Minister attacked for Amazon rainforest fire failings

| 23rd August 2019
'While Bolsonaro lets agribusinesses burn theAmazon, this week a UK Government minister has been busy cosying up to the Brazilian President's officials.'

Instead of posing for photographs with far-right Brazilian politicians, ministers should be calling on Brazil to do everything they can to protect the rainforest.

A close ally of Prime Minister Boris Johnson has been criticised for failing to publicly speak out during a trip to Brazil about the damage being wreaked upon the Amazon rainforest by wildfires.

Labour's Barry Gardiner accused Trade Minister Conor Burns of "cosying up" to pro-deforestation ministers while on government business, and said he should instead have been calling on the country's right-wing leadership to do "everything they can to protect the rainforest".

Brazilian federal experts reported a record number of wildfires across the country this year - up 84 percent over the same period in 2018 - and environmental agencies have pointed the finger at the country's government.

Far-right

Mr Burns posted on social media images of him drinking champagne with Brazilian minister Marcos Troyjo, who has backed President Jair Bolsonaro's policy of deforestation of the Amazon.

The Conservative MP for Bournemouth West called Mr Troyjo "superb" after meeting him to discuss "increasing trade and prosperity" between Britain and Brazil.

The Department for International Trade said Mr Burns, who is currently in Chile, had "raised environmental concerns in every meeting he has been in" since arriving in South America.

Shadow trade secretary Mr Gardiner said: "While Bolsonaro lets agribusinesses burn theAmazon, this week a UK Government minister has been busy cosying up to the Brazilian President's officials.

"Instead of posing for photographs with far-right Brazilian politicians, ministers should be calling on Brazil to do everything they can to protect the rainforest.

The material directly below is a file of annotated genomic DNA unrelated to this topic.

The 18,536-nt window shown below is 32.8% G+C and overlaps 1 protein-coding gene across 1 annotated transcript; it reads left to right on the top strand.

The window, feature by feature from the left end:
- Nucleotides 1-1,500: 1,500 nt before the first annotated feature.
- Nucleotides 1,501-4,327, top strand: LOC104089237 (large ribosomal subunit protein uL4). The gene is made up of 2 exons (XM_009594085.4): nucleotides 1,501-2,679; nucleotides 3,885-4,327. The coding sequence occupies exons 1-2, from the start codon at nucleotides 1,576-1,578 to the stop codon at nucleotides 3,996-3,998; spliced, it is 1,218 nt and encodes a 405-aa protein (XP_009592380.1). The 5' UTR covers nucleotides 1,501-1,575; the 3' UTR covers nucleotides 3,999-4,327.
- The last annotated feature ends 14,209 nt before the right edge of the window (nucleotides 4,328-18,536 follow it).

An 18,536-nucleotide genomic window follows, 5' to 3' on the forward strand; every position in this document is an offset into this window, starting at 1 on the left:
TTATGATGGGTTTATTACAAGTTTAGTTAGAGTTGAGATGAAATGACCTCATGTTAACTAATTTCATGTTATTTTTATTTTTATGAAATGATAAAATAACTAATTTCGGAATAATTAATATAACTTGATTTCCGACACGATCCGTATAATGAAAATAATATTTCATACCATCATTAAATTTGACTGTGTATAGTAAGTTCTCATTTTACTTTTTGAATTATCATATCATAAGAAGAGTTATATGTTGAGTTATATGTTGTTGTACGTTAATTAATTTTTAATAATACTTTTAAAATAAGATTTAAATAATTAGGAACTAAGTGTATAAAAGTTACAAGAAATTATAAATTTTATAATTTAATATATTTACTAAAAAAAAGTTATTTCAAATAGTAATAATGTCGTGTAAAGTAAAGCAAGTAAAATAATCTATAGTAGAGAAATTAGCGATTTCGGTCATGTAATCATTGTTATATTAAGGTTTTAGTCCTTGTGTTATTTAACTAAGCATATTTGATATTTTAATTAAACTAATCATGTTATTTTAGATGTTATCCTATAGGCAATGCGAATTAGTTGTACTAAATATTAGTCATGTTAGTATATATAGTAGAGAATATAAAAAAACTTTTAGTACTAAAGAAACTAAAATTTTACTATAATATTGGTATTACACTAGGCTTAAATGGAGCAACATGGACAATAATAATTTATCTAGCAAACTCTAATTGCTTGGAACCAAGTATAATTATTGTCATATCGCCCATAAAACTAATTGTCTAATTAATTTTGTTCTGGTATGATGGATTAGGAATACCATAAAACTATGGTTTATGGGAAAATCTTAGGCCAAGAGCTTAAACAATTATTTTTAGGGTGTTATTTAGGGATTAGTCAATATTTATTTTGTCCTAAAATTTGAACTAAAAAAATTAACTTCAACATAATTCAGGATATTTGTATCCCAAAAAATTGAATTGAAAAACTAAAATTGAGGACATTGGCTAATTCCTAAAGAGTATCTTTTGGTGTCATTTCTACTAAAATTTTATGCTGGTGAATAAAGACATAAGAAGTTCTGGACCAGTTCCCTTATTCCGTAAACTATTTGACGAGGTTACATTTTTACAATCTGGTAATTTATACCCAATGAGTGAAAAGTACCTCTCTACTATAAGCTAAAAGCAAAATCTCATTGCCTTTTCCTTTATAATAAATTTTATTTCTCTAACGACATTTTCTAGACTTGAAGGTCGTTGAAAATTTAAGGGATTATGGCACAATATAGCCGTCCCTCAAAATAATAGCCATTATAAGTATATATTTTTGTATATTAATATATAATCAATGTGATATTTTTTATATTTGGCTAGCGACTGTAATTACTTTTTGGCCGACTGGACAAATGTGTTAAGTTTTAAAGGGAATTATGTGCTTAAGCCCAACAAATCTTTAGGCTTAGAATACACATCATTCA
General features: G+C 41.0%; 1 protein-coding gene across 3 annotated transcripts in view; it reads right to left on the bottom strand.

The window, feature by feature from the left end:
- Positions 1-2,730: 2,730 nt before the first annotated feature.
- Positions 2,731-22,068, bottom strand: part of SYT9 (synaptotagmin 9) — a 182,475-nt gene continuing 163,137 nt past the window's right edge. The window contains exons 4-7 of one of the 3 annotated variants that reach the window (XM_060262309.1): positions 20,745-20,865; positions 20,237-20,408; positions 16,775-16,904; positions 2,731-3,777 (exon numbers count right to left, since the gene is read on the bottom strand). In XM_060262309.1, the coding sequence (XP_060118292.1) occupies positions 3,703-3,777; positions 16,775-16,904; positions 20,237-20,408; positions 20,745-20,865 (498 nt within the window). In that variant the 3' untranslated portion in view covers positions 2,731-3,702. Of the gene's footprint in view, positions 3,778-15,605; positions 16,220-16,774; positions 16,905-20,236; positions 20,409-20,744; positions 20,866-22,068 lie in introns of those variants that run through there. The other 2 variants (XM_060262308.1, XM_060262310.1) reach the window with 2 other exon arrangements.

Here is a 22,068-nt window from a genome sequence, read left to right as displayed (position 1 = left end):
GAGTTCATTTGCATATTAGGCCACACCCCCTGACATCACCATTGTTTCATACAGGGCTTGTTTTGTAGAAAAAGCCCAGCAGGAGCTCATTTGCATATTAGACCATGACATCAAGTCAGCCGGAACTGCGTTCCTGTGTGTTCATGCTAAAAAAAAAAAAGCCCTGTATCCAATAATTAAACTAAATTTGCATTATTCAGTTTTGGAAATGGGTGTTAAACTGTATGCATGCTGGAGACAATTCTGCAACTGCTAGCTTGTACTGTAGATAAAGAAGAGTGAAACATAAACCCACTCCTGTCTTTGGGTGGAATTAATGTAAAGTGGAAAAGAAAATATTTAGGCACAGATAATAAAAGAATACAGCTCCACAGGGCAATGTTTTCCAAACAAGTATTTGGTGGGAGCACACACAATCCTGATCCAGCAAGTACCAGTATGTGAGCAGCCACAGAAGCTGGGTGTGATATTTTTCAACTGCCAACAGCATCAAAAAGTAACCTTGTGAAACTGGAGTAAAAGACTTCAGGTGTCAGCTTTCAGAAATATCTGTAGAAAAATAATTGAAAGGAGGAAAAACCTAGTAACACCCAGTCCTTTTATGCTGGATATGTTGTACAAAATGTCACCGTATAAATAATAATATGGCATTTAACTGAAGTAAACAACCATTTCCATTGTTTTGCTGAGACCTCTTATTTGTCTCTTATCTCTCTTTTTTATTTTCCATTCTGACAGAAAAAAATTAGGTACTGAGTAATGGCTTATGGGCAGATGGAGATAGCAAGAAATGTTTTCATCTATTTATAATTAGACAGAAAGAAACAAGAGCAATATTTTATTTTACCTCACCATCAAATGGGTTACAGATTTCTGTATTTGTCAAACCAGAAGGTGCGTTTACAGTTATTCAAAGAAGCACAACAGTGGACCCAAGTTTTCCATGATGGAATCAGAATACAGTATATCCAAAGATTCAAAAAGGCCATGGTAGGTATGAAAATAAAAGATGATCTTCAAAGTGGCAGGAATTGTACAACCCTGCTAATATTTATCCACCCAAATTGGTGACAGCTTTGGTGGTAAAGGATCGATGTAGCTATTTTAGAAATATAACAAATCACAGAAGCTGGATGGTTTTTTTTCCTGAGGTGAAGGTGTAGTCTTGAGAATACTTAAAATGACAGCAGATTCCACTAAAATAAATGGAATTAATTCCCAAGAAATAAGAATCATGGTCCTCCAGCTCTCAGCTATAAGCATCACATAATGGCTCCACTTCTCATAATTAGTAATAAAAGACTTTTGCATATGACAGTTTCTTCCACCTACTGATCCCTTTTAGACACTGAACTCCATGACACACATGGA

Escalated

"The government must insist that Brazil honours environmental clauses in existing trade agreements and fulfils their commitments under the Paris Agreement."

Amnesty International blamed the Brazilian government for the fires, which have escalated international concern over the vast rainforest that is a major absorber of carbon dioxide from the atmosphere.

Brazil contains about 60% of the Amazon rainforest, whose degradation could have severe consequences for global climate and rainfall.

There has been a public outcry, including from politicians, environmental agencies and celebrities, about the record number of forest fires in Brazil this summer.

French President Emmanuel Macron has called the wildfires an international crisis and said the leaders of the G7 group of nations should hold urgent discussions about them during their summit in Biarritz, France, this weekend.

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Mr Macron tweeted: "Our house is burning. Literally. The Amazon rain forest - the lungs which produces 20% of our planet's oxygen - is on fire."

The likes of singer Madonna, footballer Cristiano Ronaldo and Formula 1 champion Lewis Hamilton have spoken out about the fires raging in the rainforest.

The British racing car driver said: "More than a soccer field is being destroyed every minute everyday, the world needs to come together and help."

A Government spokesman said: "We are deeply saddened by the increase in fires in theAmazon rainforest. The impact of the tragic loss of these precious habitats will be felt around the world.

"The UK remains committed to protecting the world's rainforests and will continue to do so in Brazil through our International Climate Finance programmes.

"In meetings with the Brazilian government, Minister Conor Burns raised the UK's commitment to environmental protection and offered support to Brazil in the transition to renewable energy and a lower carbon economy."

This Author

Patrick Daly is the PA political correspondent. 

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